Get it for free here

Tuesday 11 November, 02008

He sounds like our Green Party

by Matthew Bartlett @ 2:40 pm

Obama! Obama! said:

There is no better potential driver that pervades all aspects of our economy than a new energy economy. I was just reading an article in the New York Times by Michael Pollen about food and the fact that our entire agricultural system is built on cheap oil. As a consequence, our agriculture sector actually is contributing more greenhouse gases than our transportation sector. And in the mean time, it’s creating monocultures that are vulnerable to national security threats, are now vulnerable to sky-high food prices or crashes in food prices, huge swings in commodity prices, and are partly responsible for the explosion in our healthcare costs because they’re contributing to type 2 diabetes, stroke and heart disease, obesity, all the things that are driving our huge explosion in healthcare costs. That’s just one sector of the economy. You think about the same thing is true on transportation. The same thing is true on how we construct our buildings. The same is true across the board.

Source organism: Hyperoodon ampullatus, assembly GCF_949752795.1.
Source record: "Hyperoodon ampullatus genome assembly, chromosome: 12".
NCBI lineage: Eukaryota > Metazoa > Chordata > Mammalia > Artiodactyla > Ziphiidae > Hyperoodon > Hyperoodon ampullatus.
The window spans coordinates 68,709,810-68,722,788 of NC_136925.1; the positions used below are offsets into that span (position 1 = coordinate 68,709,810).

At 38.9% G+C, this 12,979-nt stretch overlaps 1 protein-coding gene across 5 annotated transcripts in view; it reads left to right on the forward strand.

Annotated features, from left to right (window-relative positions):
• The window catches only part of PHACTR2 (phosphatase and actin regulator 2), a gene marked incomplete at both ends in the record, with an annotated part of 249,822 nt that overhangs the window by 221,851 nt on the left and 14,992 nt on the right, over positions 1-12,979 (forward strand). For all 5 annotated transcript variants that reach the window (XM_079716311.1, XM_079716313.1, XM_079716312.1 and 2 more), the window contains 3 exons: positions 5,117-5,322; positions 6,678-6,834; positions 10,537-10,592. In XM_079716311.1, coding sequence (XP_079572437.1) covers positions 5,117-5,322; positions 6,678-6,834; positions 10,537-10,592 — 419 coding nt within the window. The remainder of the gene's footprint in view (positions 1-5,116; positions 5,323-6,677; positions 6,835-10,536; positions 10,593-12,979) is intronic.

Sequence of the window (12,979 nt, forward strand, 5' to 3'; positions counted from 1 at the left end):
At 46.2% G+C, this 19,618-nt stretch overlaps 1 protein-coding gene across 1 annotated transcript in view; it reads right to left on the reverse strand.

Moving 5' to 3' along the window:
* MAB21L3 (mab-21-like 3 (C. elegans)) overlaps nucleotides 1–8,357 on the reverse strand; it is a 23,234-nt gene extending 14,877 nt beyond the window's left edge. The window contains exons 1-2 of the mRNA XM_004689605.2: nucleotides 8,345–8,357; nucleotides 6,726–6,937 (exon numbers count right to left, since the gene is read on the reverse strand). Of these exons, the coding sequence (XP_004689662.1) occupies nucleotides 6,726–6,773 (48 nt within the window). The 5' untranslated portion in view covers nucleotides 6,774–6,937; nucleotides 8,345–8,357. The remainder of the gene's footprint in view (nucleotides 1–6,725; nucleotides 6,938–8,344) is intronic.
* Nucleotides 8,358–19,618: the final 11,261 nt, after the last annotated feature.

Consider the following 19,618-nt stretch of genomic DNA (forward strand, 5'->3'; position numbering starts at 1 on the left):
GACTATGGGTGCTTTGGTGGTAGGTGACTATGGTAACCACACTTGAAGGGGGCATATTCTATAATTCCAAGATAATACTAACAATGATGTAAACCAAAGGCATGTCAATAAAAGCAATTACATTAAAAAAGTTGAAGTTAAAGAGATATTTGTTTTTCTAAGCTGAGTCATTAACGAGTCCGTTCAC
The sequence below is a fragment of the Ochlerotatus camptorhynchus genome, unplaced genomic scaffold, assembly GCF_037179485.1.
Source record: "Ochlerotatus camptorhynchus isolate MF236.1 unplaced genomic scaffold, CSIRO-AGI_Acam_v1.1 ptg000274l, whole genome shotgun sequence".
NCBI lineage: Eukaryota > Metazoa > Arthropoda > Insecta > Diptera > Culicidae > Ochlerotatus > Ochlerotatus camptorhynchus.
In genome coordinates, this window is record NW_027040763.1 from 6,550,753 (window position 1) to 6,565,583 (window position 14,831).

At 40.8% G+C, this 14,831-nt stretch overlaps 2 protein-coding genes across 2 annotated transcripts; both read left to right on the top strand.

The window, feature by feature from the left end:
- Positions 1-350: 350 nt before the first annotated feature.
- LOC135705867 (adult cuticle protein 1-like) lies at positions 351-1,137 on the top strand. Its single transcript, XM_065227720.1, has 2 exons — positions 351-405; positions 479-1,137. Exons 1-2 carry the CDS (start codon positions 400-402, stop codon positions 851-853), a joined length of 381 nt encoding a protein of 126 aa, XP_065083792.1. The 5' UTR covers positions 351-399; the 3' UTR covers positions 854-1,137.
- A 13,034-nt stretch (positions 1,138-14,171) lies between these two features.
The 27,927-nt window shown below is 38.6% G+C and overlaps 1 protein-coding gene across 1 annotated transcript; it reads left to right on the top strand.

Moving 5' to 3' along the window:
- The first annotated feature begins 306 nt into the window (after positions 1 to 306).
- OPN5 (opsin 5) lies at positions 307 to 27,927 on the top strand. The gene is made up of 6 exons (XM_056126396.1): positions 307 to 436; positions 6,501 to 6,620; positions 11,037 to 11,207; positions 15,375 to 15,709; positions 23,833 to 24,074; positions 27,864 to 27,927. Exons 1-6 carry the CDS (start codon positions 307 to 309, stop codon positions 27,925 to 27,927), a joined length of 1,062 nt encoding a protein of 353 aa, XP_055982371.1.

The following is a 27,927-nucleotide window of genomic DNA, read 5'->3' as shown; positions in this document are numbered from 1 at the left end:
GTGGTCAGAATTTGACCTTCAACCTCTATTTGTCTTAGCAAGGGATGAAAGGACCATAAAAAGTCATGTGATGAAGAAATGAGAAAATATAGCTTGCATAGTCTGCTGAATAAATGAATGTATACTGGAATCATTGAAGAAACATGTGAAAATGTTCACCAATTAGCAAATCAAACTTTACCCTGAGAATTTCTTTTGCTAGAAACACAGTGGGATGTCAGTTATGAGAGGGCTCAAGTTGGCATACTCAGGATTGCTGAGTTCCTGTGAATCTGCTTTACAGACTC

[via TreeHugger]

Monday 15 September, 02008

Ends in mid-sentence

by Matthew Bartlett @ 9:55 am


Thursday 27 March, 02008

Don’t be done with this jabber

by Matthew Bartlett @ 8:20 am

Recent interview with Mike Davis of Planet of Slums fame
A really good speech from Barack Obama [yt vid]

My picks from Webstock [MP3s]: Sam Morgan interview, Simon Willison on OpenID, Chris DiBona’s history of open source, Kathy Sienna on reverse engineering passion

Wednesday 26 March, 02008


by Matthew Bartlett @ 7:47 am

Sci-fi and politics
Russell Brown’s take on the China/Tibet business

Wednesday 19 March, 02008


by Matthew Bartlett @ 10:02 am

“The Land Ethic”, by Aldo Leopold (1949)
An abortion debate
Good questions from the Greens about the NZ–China PTA
and a speech from Keith Locke in Parliament on the same topic [vid]

RIP Arthur C Clarke

Tuesday 18 March, 02008

The Starry Messenger

by Matthew Bartlett @ 8:59 am

Translation of the title page of The Starry Messenger that appears in Edward Tufte’s (best) book (of all time), Envisioning Information: